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U.N. reaction force rolls toward Sarajevo Serbs' shells kill 2 French troops in capital city THE WAR IN BOSNIA


VITEZ, Bosnia-Herzegovina -- The United Nations put its battered capability and resolve on the line once again in Bosnia yesterday, ordering tanks, artillery and more than 800 French and British soldiers of its rapid-reaction force toward the besieged capital city of Sarajevo.

The goal of the mission was to dig in on Mount Igman, along the only open supply route into the city, and from there fire at any Serbian tank or gun that targets U.N. forces and aid convoys.

The action came just hours after Bosnian Serb shelling killed two French U.N. peacekeepers and wounded four others.

While the convoy was a formidable show of force as it rolled toward Sarajevo late last night -- with 12 artillery pieces, 10 light tanks, 40 well-armed armored troop carriers and several mortars and anti-tank weapons -- it was operating under the same narrow mandate that has so often resulted in U.N. embarrassment before.

Lt. Col. Jeff Cook, commander of the British wing of the Multinational Task Force anchoring the United Nations' rapid-reaction force, took pains yesterday to point out that his units will only fire on Serbian artillery that is targeting U.N. soldiers or convoys.

That would leave the Bosnian Serbs free to fire whenever it liked against the homes, schools and hospitals of Sarajevo, and leave U.N. forces again open to the Bosnian government criticism that they are there only to protect themselves, not civilians.

Acting even before Colonel Cook made his statements, the Bosnian Serb rebels fired more shells on Sarajevo, killing at least two civilians, wounding 11 more and leaving streets deserted.

The rebels also increased their offensive on another U.N. "safe area," the northwestern enclave of Bihac, forcing government soldiers and refugees to flee. And the Muslim enclave of Zepa in the east was shelled for a third straight day.

The French peacekeepers ordered to Sarajevo included a 500-strong armored column of the French Foreign Legion that has been in western Bosnia. They are being combined with hundreds of British troops based in Vitez. The British firepower includes 105 mm artillery that can hurl a 36-pound shell 10 miles, giving the U.N. mission greater firepower than before.

In Paris, Defense Minister Charles Millon also said that 155 mm heavy artillery pieces had left France for the former Yugoslavia. He said Sarajevo's airport, closed for months by the Bosnian Serbs, would have to be reopened and thought would be given to reopening the main highway to Sarajevo through Serbian territory.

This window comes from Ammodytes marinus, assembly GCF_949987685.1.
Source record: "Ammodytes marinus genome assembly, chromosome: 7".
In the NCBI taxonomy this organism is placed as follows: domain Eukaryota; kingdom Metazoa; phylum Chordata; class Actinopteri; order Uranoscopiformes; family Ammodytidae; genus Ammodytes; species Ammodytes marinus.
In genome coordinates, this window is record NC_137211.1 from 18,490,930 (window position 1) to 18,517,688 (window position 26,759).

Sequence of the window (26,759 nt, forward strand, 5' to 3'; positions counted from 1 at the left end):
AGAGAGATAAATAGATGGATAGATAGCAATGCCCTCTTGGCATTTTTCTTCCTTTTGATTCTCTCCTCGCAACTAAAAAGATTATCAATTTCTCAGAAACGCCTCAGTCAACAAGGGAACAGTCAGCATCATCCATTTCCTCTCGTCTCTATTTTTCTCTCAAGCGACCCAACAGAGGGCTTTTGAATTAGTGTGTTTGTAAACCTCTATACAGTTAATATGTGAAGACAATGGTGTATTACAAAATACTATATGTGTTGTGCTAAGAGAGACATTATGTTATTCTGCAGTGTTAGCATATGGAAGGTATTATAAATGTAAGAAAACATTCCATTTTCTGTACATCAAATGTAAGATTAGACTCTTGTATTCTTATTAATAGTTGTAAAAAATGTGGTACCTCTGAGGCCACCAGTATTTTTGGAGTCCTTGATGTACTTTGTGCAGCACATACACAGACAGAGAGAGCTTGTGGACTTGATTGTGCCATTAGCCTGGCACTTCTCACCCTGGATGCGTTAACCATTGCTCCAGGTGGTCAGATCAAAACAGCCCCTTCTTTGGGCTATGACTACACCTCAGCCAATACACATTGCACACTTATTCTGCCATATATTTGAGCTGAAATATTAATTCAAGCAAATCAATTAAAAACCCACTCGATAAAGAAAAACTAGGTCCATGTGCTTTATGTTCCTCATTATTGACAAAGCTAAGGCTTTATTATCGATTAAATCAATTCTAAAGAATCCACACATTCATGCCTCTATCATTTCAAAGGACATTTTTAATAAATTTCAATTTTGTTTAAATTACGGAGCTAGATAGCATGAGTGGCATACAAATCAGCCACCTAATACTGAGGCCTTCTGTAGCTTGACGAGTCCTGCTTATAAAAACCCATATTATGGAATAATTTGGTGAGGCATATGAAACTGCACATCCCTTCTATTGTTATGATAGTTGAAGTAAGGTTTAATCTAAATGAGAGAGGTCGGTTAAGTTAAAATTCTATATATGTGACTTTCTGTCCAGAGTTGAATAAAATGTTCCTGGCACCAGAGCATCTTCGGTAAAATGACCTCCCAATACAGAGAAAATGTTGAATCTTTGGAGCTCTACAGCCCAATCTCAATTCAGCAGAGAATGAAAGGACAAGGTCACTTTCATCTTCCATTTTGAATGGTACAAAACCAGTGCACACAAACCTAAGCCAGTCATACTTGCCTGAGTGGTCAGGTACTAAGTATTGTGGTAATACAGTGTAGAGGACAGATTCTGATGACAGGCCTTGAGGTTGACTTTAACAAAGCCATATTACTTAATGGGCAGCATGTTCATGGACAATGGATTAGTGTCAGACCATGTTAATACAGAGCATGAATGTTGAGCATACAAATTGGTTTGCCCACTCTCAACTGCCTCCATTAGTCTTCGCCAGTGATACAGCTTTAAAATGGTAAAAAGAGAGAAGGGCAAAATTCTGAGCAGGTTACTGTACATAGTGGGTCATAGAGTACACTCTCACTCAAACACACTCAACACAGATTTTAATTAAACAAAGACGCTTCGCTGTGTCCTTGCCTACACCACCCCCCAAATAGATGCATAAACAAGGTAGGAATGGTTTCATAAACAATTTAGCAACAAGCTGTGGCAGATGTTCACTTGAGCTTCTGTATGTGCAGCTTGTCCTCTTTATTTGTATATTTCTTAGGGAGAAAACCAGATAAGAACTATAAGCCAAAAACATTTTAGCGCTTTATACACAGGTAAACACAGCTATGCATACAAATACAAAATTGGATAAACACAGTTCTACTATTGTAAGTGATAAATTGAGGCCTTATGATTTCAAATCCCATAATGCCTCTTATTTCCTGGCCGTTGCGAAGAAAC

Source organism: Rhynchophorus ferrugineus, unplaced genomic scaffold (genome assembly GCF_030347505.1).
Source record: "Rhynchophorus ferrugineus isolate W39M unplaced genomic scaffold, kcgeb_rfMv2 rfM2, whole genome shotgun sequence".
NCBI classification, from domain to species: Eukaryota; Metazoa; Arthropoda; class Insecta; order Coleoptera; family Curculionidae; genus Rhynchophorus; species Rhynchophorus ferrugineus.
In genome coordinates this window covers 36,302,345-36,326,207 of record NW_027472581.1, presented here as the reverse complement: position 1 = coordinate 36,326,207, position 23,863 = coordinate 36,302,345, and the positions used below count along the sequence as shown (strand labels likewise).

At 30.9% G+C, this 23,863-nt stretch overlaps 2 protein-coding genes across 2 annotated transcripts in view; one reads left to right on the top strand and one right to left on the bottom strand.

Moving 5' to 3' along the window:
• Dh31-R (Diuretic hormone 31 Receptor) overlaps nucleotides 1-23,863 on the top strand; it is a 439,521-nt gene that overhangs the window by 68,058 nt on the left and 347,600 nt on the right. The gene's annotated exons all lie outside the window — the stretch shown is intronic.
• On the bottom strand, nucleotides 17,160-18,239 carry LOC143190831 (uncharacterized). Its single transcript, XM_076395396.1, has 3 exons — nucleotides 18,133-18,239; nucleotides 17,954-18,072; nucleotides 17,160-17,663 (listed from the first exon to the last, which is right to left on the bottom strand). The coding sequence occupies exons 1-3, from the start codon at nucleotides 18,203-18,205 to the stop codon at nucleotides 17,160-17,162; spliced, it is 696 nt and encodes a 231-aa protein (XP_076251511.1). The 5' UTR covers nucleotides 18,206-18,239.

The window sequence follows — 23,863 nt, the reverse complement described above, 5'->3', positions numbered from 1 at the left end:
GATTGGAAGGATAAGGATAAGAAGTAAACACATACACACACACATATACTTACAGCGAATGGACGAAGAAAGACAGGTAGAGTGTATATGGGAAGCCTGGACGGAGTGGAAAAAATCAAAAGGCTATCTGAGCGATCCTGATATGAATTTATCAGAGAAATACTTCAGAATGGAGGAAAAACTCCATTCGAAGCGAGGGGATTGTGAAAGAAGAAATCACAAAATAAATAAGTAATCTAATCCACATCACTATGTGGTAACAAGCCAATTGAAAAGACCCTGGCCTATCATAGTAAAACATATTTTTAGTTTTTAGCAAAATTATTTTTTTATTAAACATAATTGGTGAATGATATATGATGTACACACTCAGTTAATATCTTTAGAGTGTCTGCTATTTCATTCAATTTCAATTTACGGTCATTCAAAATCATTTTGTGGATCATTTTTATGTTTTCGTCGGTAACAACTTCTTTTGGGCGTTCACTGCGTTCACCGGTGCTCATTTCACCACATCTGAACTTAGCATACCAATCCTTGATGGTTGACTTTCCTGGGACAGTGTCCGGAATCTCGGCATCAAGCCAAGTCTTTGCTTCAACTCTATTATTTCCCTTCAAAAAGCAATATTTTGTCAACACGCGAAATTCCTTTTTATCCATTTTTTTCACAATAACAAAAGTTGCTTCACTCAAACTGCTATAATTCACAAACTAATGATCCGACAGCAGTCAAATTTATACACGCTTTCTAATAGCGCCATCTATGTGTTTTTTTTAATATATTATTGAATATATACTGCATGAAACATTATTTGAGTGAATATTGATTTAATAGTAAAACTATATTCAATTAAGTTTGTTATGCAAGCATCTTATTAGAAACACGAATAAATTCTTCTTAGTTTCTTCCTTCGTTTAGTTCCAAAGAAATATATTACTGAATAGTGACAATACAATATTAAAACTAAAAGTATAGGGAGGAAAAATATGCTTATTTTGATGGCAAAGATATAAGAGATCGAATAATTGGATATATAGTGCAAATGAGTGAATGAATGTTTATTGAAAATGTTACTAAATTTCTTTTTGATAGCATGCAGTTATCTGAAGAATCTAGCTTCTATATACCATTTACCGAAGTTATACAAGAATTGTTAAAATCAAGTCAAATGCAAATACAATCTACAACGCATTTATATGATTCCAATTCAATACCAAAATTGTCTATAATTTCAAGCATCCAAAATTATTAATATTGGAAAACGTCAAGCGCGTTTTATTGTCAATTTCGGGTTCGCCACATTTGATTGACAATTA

In bringing to bear such a large, well-armed force in such a dangerous area, the operation risks the first major combat between Serbian and U.N. forces if a provocation were to trigger an exchange of fire.

"Any operation is risky," Colonel Cook said before departing the British base at Vitez. "Quite clearly, we aim to limit those risks."

The ideal result for the U.N. force would be a minor Bosnian Serb provocation, followed by a sharp, quick response that would silence the guns in the hills around the city.

But experience has shown the Serbs to be masters at exploiting the weak spots in U.N. mandates and ultimatums. Colonel Cook said that the operation would not be indefinite, and others indicated that the artillery might be withdrawn within a week, meaning that the Bosnian Serbs might only have to wait before resuming their shelling of convoys.

Yesterday's move toward Sarajevo was the first major action by the rapid-reaction force, which was mobilized in June after Bosnian Serb forces seized more than 370 U.N. soldiers as hostages and "human shields" after NATO airstrikes on Serbian ammunition depots in May.

By midnight, an engineering unit had reached Mount Igman to begin digging pits for the artillery. If all went well, the guns were to be in place by dawn.

As the task force headed toward Sarajevo last night, the soldiers were upbeat.

"I'm quite looking forward to getting out and doing a job for once," said Lance Cpl. Russ Underwood, of Bristol, England. "I think we have been far too soft."

The United Nations' track record in aiding Sarajevo has had few successes. After a mortar shell landed in the city's Markale Market in February 1994, killing 66 people, a NATO ultimatum dTC threatening airstrikes resulted in all tanks and heavy artillery being moved into depots or withdrawn to at least 12 miles from the city. For several months an uneasy peace prevailed.

But piece by piece both sides moved their big guns back into action, and heavy shelling of the city has resumed, with the Bosnian Serbs still holding the majority of weapons.

The United Nations designated Sarajevo, Bihac, Zepa, Srebrenica, Tuzla and Gorazde as "safe areas" two years ago. But the Bosnian Serbs captured Srebrenica on July 11, after encountering only token U.N. resistance, and then pushed their offensive toward Zepa and Bihac.

In neighboring Croatia yesterday, Dutch Defense Minister Joris Voorhoeve said Dutch troops had evidence of Serbian soldiers executing at least nine Muslim men after capturing Srebrenica.

The 12,000-man rapid-reaction force was created by Britain, France and the Netherlands last month.

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